The first of those books was Imre Tolvay’s (1694–1775) Ortus et progressus Universitatis Tyrnaviensis, which appeared in 1725 and covered the foundation and first decades of the university.8 Tolvay’s account went back to the end of the sixteenth century, when the Jesuits were expelled first from Transylvania and then, as a result of turbulence accompanying the Long Turkish War (1593–1606), from the College of Šaľa. Tolvay emphasized the decisive role of Péter Pázmány, then the Jesuit confessor of Cardinal Ferenc Forgách (1560–1615, archbishop of Esztergom 1607–15), in defending the order during this trying time. As evidence, he published the memorandum of Pázmány to the Catholic estates and the consequent memorandum of the Catholic nobility to King Matthias II (r.1608–19) asking him to restore the Jesuit college in Šaľa. According to Tolvay, it was Pázmány’s determined intervention in this matter that ultimately prompted Pope Paul V (r.1605–21) to send a letter to Matthias II making the same request. Tolvay also credits Pázmány with influencing the Jesuits’ decision to settle in Trnava, the seat of the archbishops during the Ottoman occupation of ancient Esztergom, rather than Šaľa. Pázmány’s support of the Society continued after he became archbishop and culminated in the foundation of the university in Trnava on May 12, 1635.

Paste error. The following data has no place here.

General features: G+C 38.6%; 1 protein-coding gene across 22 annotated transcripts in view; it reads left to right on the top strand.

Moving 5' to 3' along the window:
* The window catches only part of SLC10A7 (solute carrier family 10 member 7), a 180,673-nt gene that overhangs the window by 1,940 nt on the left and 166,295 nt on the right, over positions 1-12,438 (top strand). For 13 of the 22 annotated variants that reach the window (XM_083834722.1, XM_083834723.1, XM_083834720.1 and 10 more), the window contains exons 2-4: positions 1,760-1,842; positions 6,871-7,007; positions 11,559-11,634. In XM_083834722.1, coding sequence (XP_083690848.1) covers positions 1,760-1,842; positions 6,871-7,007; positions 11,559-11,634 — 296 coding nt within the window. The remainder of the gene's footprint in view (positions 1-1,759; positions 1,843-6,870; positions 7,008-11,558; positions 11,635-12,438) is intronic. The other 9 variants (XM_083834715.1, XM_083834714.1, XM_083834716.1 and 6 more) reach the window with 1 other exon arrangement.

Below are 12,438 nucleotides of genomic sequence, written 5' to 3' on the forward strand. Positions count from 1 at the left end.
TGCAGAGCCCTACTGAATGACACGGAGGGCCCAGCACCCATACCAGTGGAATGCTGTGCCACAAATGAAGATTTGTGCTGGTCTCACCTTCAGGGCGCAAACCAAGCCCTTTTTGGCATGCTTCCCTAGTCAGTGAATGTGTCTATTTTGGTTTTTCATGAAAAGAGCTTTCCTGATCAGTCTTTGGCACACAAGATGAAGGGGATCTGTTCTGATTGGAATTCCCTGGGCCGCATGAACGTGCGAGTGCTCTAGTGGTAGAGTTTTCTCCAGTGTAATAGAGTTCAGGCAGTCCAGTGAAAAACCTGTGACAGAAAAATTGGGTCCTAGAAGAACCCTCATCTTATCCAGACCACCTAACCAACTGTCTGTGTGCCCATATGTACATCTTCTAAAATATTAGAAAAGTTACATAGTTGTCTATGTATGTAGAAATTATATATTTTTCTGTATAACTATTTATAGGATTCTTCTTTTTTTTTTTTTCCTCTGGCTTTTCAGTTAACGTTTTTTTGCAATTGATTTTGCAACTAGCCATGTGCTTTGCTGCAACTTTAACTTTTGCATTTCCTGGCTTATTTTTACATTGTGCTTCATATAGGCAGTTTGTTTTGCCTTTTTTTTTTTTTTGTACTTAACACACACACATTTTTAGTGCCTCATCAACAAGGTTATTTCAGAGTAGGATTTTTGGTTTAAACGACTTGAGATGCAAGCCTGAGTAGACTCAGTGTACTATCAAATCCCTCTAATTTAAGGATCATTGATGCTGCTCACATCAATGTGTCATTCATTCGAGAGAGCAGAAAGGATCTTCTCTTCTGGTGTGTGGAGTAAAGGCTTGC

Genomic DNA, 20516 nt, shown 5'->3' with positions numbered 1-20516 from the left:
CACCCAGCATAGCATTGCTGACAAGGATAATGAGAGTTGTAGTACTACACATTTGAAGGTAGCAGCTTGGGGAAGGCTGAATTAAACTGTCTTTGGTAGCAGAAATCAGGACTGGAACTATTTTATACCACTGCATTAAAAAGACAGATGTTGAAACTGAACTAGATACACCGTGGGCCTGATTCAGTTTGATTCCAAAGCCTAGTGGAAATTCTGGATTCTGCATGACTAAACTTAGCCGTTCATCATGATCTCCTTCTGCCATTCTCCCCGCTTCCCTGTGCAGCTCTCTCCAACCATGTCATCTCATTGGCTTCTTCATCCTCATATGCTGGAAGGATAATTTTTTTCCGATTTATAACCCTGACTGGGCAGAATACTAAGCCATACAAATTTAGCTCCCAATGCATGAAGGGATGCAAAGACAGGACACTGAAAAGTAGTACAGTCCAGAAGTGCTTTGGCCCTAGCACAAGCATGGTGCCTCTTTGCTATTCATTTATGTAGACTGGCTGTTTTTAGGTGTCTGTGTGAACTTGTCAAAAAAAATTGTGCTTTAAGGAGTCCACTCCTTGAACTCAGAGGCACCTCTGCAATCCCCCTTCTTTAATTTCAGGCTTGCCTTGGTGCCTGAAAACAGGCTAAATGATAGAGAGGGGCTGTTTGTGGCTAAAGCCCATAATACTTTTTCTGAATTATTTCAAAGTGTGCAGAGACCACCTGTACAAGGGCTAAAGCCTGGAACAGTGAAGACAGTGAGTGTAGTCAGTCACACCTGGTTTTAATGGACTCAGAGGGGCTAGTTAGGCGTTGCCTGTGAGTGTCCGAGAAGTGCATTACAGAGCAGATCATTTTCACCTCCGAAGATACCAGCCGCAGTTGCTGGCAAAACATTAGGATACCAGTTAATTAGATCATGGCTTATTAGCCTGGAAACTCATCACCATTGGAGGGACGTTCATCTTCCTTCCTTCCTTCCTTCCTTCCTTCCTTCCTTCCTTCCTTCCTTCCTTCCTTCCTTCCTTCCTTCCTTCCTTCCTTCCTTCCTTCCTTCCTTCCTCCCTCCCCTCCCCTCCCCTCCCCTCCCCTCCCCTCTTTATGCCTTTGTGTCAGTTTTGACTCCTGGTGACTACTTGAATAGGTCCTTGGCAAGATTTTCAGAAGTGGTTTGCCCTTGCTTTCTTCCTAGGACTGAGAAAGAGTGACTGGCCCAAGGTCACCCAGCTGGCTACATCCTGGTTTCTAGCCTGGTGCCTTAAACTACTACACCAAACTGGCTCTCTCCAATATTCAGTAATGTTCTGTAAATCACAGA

Tolvay covered the first decades of the university’s existence in the final part of Ortus et progressus Universitatis Tyrnaviensis and, three years later, supplemented his history with a much thinner booklet extending it through 1700. In both works, the author employed an annalistic style, omitting chapter divisions, and focused on the interior development of the university and its religious life, which he situated in the context of the larger historical events (wars, uprisings, etc.) of the time.9
The next history of the university was that of Ferenc Kazy (1695–1759), a bulky volume that appeared two years after the centennial of the university’s foundation.10 While Tolvay had focused primarily on the university itself, Kazy situated its history within that of the Society in Hungary as a whole. It was not surprising that Kazy adopted such a comprehensive viewpoint, since as a professor of humanities at the university (1728–36), he was concurrently writing a three-volume history of Hungary in the seventeenth century.11 Kazy’s work can therefore be treated as a history of the Jesuits in Hungary as well as of the University of Trnava.